Patient Care

Diabetes Mellitus Does Not Increase Risk of Surgical Complications after Elective Total Knee Replacement Surgery


 

Clinical question: Does uncontrolled diabetes mellitus increase risk for post-operative complications after elective joint replacement surgery?

Background: Several previous studies suggested that patients with uncontrolled diabetes could be at higher risk of postoperative complications and have worse functional outcomes after joint replacement surgery than patients without diabetes. Preoperative glycemic control is a potentially modifiable risk factor in patients undergoing elective joint replacement surgery. Demand for elective joint replacement is expected to increase over time, and reducing the risk of postoperative complications is essential in order to optimize functional outcomes and reduce healthcare costs.

Study design: Retrospective cohort.

Setting: Five regions of the Kaiser Permanente healthcare system.

Synopsis: The study included 40,491 patients aged 18 years and older who underwent primary knee replacement between January 2001 and December 2009 in five regions of the Kaiser Permanente system. Patients were identified using the Kaiser Permanente Total Joint Replacement Registry. Clinical information on each patient was collected from two years before the procedure to one year after the procedure using Kaiser Permanente electronic health records. Subjects were classified as nondiabetic (81.3%), diabetic with good glycemic control (12.5%), or diabetic with poor glycemic control (6.2%). Glycemic control status was assessed using the latest hemoglobin A1c (HbA1c) value measured prior to the date of the index surgery, with HbA1c <7.0% defined as good glycemic control. Outcomes included revision arthroplasty, deep infection, DVT or PE, incident myocardial infarction, and rehospitalization.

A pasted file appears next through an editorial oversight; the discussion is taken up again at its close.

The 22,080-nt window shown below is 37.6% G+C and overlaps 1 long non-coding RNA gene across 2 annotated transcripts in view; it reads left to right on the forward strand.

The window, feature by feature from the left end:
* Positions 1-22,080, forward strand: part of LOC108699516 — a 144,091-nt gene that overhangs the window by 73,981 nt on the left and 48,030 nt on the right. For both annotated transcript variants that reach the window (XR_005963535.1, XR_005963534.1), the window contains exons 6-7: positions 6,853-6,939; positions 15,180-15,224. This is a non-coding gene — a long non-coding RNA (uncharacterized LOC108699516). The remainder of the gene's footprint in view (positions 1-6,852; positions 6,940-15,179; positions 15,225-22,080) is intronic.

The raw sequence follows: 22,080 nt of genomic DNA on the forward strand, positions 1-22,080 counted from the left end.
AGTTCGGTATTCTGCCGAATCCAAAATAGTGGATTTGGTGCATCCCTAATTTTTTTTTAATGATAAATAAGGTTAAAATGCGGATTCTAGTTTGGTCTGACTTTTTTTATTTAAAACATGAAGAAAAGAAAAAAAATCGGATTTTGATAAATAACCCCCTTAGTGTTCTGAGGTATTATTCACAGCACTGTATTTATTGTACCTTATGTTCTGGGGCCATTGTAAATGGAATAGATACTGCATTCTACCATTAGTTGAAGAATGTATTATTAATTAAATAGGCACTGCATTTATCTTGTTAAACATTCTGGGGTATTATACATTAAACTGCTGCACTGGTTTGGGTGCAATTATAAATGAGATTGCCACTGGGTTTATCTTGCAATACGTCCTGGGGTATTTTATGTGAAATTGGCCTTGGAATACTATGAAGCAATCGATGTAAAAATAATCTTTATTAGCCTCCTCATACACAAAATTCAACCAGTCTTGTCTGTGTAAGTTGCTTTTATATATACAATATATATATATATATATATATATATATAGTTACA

There was no significant association identified between uncontrolled diabetes and any of the five outcomes.

Limitations of the study include retrospective design, rarity of all outcomes except all-cause rehospitalization, and the small number of patients with uncontrolled diabetes in the cohort. In addition, functional outcomes were not assessed in this study.

Bottom line: The effect of uncontrolled diabetes on the risk of adverse surgical outcomes following elective joint replacement remains unclear based on currently published data; more studies are needed.

Citation: Adams AL, Paxton EW, Wang JQ, et al. Surgical outcomes of total knee replacement according to diabetes status and glycemic control, 2001-2009. J Bone Joint Surg Am. 2013;95:481-487.

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